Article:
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Views From the Bench: Conversations With Judges Brandt, Demeo on Judicial Service

By Jeffery Leon

March 11, 2019

Rainey Ransom Brandt DeMeo
Magistrate Judge Rainey Brandt
Associate Judge Marisa J. Demeo

Continuing our conversation in March’s Government & Gavel about the importance of diversity on the bench, D.C. Superior Court Judges Rainey Brandt and Marisa J. Demeo, in separate interviews, share more about their career paths and experiences in the judiciary.

Judge Brandt, originally from Georgia, was appointed magistrate judge of the Superior Court on November 7, 2012. Previously, she served for 14 years as special counsel to the chief judge of the Superior Court, working as “ombudsman between the bench and the criminal justice agencies in D.C.” Brandt has been a criminal justice professor at American University for the past 28 years.

Judge Demeo was appointed associate judge of the Superior Court in 2010. After law school, Demeo served as an honors trial attorney in the Civil Rights Division of the U.S. Department of Justice handling employment cases. In 1997 she joined the Mexican American Legal Defense and Educational Fund, and then served as a trial attorney in the U.S. Attorney’s Office for the District of Columbia.

Why did you choose to join the judiciary?
Brandt: I’m what you would call a “homegrown” judge because almost 100 percent of my post-law school-related law experience has been at D.C. Superior Court, going from law clerk to special counsel to judge. I had spent so many years being behind the scenes working with court administration; I wanted a different challenge. Plus, I love D.C. Superior Court. So, it just started to feel like the correct next step.

Demeo: It’s [been my] lifelong career commitment to serve the community, so I see this as expanding and building upon that. I’m from a minority background, I identify as Latina, and I wanted to find another way to give back to society. In addition to that, I love the court, and I love the trial court especially. [Serving on the court] was [not only] a goal for my professional development but also a personal goal in terms of my commitment to the community, which led me to the bench.

What’s the most rewarding and challenging part of your job?
Brandt:
Definitely one of the most rewarding things about being a judge is the daily contact with a wide variety of people. As a judge, you touch their lives every day with the decisions you make. Seeing the difference a judge can make in the lives of others is humbling. Additionally, each day I get off the bench I [learn] something new because of that human aspect of meeting different people.

Equally rewarding is the problem solving. I love the task of sorting out the issues and applying the relevant law. It keeps the brain stimulated.

In terms of what I find challenging about my role, I would say it is balancing the time to transition comfortably to a new assignment (docket). Whenever a judge switches assignments, you need time to study, especially if it is a subject you haven’t dealt with before. Trying to balance closing out your current assignment while getting ready for your new assignment creates the challenge. No judge wants to take the bench on a new assignment unprepared. As judges, we always have to study because there’s going to be at least one lawyer in that courtroom who knows more about whatever the core subject matter is than you do.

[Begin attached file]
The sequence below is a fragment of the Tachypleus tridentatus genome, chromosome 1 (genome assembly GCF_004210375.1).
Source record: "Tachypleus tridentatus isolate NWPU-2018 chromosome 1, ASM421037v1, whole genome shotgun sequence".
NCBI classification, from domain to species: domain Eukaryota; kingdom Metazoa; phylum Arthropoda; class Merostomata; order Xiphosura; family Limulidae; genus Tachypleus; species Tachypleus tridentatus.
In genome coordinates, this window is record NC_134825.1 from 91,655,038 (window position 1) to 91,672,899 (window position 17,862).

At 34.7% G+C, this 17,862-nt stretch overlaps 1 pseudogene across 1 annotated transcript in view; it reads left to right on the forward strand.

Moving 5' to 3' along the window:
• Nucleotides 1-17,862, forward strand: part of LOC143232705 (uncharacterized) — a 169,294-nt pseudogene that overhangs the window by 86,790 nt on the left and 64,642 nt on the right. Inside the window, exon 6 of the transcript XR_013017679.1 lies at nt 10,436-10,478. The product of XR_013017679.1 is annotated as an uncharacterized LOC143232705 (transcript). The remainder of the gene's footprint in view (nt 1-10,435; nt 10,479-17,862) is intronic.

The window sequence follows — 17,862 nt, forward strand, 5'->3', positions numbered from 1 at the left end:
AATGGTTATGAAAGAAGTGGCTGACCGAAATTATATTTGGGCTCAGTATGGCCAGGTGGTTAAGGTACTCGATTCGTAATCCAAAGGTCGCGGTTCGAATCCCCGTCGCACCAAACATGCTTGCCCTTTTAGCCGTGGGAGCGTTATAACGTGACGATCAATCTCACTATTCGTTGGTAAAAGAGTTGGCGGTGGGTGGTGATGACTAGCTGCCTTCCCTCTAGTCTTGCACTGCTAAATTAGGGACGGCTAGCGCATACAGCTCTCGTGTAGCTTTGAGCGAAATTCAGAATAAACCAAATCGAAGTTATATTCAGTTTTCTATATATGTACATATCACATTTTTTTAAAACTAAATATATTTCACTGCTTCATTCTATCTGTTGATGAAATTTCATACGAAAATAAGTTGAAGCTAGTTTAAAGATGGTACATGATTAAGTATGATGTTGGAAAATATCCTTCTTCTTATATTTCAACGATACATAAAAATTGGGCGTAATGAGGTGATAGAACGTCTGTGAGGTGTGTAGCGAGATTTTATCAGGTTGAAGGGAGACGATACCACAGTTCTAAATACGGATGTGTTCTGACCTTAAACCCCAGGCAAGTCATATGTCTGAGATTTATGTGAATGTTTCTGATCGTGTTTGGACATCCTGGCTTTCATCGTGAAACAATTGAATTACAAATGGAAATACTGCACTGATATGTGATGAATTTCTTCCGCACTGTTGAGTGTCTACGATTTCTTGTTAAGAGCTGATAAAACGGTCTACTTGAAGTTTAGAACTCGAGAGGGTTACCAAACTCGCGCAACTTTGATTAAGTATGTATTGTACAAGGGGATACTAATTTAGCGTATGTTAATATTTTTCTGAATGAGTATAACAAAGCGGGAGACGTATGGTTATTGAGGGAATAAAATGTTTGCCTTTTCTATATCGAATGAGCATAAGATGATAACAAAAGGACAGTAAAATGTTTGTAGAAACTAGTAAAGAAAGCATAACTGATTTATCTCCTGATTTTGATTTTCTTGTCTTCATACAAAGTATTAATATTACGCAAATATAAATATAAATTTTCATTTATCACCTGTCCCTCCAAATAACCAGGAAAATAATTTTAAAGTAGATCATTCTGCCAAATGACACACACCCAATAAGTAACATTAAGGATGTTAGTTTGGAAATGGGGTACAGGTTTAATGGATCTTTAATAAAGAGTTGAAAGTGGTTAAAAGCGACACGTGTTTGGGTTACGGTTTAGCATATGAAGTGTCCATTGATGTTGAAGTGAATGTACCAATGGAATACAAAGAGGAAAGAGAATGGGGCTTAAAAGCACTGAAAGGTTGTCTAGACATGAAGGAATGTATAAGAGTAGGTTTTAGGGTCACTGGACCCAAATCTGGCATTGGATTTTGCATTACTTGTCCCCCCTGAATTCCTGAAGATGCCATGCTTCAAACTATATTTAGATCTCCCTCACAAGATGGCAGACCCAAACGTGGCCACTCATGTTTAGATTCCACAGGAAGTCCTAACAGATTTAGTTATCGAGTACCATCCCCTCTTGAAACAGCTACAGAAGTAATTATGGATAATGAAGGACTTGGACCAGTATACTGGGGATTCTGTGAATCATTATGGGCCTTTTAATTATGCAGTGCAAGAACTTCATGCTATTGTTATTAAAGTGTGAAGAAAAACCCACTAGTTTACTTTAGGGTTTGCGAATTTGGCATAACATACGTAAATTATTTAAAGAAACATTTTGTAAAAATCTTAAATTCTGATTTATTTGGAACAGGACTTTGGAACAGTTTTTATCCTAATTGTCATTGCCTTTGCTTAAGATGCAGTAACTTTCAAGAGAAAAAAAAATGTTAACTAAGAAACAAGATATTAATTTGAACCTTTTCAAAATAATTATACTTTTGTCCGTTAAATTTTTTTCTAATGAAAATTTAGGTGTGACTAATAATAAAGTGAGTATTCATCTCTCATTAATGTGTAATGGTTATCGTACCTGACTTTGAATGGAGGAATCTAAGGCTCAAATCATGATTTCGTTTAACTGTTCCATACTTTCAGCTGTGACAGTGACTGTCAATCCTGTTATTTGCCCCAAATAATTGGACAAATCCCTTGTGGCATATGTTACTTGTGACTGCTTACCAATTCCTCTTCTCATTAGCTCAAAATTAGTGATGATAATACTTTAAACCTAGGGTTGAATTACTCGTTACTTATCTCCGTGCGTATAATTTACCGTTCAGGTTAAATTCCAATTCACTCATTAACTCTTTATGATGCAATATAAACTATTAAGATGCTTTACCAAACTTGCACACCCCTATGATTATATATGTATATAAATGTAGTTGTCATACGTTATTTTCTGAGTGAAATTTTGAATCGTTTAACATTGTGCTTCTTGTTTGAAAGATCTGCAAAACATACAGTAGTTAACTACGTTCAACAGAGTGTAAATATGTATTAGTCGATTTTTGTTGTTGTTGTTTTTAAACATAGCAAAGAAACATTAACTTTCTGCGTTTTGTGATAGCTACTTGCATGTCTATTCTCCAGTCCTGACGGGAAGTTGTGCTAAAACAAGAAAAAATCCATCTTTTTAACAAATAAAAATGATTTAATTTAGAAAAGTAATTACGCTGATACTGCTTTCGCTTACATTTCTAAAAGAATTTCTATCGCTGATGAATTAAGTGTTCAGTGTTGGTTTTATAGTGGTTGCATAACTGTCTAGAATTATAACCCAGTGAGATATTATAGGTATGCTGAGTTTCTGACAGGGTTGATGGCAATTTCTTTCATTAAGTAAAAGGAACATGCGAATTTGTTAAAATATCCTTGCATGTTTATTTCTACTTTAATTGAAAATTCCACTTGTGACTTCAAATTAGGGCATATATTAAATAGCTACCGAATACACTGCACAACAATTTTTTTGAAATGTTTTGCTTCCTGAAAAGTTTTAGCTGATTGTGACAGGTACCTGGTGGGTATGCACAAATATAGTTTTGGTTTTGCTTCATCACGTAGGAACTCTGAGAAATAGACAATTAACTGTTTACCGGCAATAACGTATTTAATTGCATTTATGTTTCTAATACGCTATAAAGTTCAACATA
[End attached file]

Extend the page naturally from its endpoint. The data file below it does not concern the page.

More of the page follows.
Demeo: What I enjoy most as a judge is serving in the trial court, the D.C. Superior Court. I was born in D.C. and grew up in Virginia. I consider myself a local and I’ve been living in the District since 1994. I feel like I’m a part of this community, so being in the trial court puts me into constant daily contact with the public in terms of the parties, the witnesses, and the juries who come into the courtroom. I really enjoy interacting with, and hopefully playing a contributory part within, our broader community.

In terms of the challenges, it’s a very hard job. The volume of cases is substantial. The impact on people’s lives is incredible. Deciding who’s going to win in a civil lawsuit or the outcome of criminal cases, exploring the important evidentiary issues that could impact the outcome of the case, and deciding how people will be sentenced are very weighty decisions. Sometimes it feels that we have as much information as we can get but we may not have everything we wish we did. We have limited information to make very difficult decisions. The weight on your shoulders is very significant.

What advice would you give attorneys who want to serve on the bench?
Brandt:
Network and establish connections. It’s never too early to start seeing if being a judge is really what you want to do. It’s not for everybody. It is a huge responsibility and time commitment, and the only way to see whether it is what you truly want to do is to talk to current judges about their career paths, their jobs. If you are in law school, clerking for a judge gives you an up-close look at being a judge.

Demeo: I encourage people to consider the bench. There is a plethora of attorneys out there who have a lot to give back and may be hesitant to do that, thinking that they aren’t qualified or haven’t practiced enough. But what I have found is that there are many attorneys who could serve on the bench, but they haven’t thrown their names into the hat. I think that part of the issue is that women and minorities have historically been underrepresented, so an attorney might not see a reflection of themselves on the bench as often as someone else might. My biggest message would be to definitely consider it whether you’re from government, the private sector, or the nonprofit sector — these are all viewpoints and experiences that will contribute to making the bench a better bench.